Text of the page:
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Integration question, u substitution

  1. Feb 8, 2013 #1
    The problem statement
    Evaluate the indefinite integral


    The attempt at a solution
    My first thought was to substitute u for √(x)-3, but then du would equal [itex]\frac{1}{2\sqrt{x}}[/itex]dx, and there's no multiple of du in the integrand.

    Next, I tried splitting up the problem like this:
    When u is substituted for the [itex]\sqrt{x}[/itex], du still equals[itex]\frac{1}{2\sqrt{x}}[/itex]dx , but the minus 3 in the denominator of the first factor prevents cleanly substituting a multiple of du for [itex]\frac{1}{\sqrt{x}-3}[/itex]dx.

    Any ideas or hints?
  2. jcsd
  3. Feb 8, 2013 #2
    Notice that if ##u = \sqrt{x} - 3##, then ##u + 3 = \sqrt{x}##.

    Since ##\displaystyle du = \frac{1}{2\sqrt{x}} dx, 2\sqrt{x}\ du = dx##

    Does this make things easier?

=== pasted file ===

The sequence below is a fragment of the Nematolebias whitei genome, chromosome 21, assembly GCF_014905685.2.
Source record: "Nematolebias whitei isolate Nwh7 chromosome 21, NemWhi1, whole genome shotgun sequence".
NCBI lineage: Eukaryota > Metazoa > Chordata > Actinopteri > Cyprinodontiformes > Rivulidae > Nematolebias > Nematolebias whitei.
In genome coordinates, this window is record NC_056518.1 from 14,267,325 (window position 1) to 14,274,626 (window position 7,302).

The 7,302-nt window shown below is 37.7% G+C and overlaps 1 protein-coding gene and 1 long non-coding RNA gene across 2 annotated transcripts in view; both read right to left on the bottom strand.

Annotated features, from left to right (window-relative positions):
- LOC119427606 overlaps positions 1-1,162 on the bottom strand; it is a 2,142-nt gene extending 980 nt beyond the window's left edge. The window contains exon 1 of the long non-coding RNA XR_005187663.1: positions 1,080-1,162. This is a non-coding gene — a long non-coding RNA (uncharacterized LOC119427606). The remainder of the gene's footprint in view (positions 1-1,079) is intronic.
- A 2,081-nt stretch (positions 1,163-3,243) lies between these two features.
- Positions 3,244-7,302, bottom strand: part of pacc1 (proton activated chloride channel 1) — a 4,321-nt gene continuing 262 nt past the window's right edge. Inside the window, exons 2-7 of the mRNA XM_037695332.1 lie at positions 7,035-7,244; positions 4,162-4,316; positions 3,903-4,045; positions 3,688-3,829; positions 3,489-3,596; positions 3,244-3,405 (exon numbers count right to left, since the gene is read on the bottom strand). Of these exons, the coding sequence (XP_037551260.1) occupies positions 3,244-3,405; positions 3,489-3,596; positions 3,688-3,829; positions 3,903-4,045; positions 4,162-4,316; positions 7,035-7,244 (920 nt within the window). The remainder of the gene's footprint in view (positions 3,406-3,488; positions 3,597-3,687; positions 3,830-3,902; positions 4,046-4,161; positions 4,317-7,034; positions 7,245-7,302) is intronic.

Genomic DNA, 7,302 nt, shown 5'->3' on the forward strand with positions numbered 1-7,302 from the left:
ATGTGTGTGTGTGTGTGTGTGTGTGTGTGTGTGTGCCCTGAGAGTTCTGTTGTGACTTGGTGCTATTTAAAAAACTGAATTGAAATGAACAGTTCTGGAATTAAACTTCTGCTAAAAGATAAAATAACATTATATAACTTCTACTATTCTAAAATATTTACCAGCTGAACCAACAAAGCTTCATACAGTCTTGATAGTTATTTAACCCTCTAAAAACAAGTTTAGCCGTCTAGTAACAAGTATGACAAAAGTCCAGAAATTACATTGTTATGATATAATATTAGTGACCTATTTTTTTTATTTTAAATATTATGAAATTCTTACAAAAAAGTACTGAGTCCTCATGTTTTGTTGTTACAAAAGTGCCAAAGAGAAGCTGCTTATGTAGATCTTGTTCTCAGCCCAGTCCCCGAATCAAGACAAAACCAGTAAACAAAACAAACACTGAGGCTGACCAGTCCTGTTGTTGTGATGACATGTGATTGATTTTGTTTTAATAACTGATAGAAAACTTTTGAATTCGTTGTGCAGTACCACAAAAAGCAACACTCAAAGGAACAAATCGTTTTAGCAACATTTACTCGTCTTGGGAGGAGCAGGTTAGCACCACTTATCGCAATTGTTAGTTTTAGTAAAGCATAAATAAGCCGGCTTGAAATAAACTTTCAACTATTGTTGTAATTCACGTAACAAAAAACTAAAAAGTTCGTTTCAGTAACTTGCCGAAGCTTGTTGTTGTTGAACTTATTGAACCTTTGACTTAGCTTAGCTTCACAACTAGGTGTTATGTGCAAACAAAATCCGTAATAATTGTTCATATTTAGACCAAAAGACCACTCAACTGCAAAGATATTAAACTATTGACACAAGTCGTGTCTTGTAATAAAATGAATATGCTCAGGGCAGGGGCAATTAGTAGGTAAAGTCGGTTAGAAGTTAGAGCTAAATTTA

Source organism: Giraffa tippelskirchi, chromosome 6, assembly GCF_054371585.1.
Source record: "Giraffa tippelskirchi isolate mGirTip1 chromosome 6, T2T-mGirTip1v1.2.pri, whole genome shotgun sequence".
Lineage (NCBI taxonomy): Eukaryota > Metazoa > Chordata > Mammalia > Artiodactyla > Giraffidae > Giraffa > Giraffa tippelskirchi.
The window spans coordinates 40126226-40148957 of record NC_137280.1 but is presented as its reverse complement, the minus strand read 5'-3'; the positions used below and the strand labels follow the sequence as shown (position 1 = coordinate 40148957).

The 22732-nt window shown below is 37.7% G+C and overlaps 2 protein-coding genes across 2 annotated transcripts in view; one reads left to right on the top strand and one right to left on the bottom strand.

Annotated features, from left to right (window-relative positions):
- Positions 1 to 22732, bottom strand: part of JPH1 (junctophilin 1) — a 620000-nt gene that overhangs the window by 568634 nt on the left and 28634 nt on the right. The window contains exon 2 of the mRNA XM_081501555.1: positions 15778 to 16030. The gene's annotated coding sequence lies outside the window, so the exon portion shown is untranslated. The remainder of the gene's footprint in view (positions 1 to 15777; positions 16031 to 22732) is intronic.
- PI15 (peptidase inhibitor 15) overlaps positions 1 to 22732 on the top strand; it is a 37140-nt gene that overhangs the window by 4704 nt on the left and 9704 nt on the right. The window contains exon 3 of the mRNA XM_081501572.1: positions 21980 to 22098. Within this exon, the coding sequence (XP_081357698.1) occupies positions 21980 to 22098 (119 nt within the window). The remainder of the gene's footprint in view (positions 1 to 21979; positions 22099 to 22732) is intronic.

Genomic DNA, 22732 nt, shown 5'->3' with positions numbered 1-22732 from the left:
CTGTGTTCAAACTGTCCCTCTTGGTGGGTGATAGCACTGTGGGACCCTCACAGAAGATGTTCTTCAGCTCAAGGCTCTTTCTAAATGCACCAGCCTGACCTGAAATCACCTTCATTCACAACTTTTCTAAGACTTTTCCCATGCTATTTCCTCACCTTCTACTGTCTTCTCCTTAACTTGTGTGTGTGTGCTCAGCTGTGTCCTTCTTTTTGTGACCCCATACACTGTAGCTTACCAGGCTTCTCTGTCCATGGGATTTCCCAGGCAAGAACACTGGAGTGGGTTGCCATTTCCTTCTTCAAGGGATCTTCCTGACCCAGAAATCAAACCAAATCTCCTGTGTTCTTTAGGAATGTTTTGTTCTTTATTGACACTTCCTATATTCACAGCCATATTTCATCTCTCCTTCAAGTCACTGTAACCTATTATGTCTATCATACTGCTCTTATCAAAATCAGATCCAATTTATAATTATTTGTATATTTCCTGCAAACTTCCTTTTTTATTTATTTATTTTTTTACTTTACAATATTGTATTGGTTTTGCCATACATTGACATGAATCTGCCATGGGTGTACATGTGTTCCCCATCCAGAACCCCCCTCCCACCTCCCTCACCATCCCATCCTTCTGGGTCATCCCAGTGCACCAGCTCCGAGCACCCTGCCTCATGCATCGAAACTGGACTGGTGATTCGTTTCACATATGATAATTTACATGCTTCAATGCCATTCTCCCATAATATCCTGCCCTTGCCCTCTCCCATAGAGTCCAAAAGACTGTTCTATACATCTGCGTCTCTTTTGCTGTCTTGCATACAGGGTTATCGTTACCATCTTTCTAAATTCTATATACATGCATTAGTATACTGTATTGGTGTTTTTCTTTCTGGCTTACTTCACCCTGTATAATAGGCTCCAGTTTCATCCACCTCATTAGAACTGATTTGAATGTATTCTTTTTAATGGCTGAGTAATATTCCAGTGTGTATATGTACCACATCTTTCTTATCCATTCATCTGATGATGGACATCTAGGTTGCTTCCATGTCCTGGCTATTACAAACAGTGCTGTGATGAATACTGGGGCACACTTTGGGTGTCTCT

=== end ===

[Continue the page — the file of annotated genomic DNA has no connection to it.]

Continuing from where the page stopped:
4. Feb 8, 2013 #3


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    [itex]\sqrt{x}dx= (x/\sqrt{x})dx= (\sqrt(x)^2)(dx/\sqrt{x})= (u+3)^2du[/itex]
  5. Feb 8, 2013 #4
    The denominator is kind of hard to see, it's sqrt(x)-3. Thanks for all the replies, I'll see if I can figure it out
    Last edited: Feb 8, 2013
  6. Feb 8, 2013 #5


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    If [itex]\displaystyle \ \ du=\frac{1}{2\sqrt{x}}dx=\frac{1}{2u}dx\,,[/itex]

    then [itex]\displaystyle \ \ dx=2u\,du\ .[/itex]

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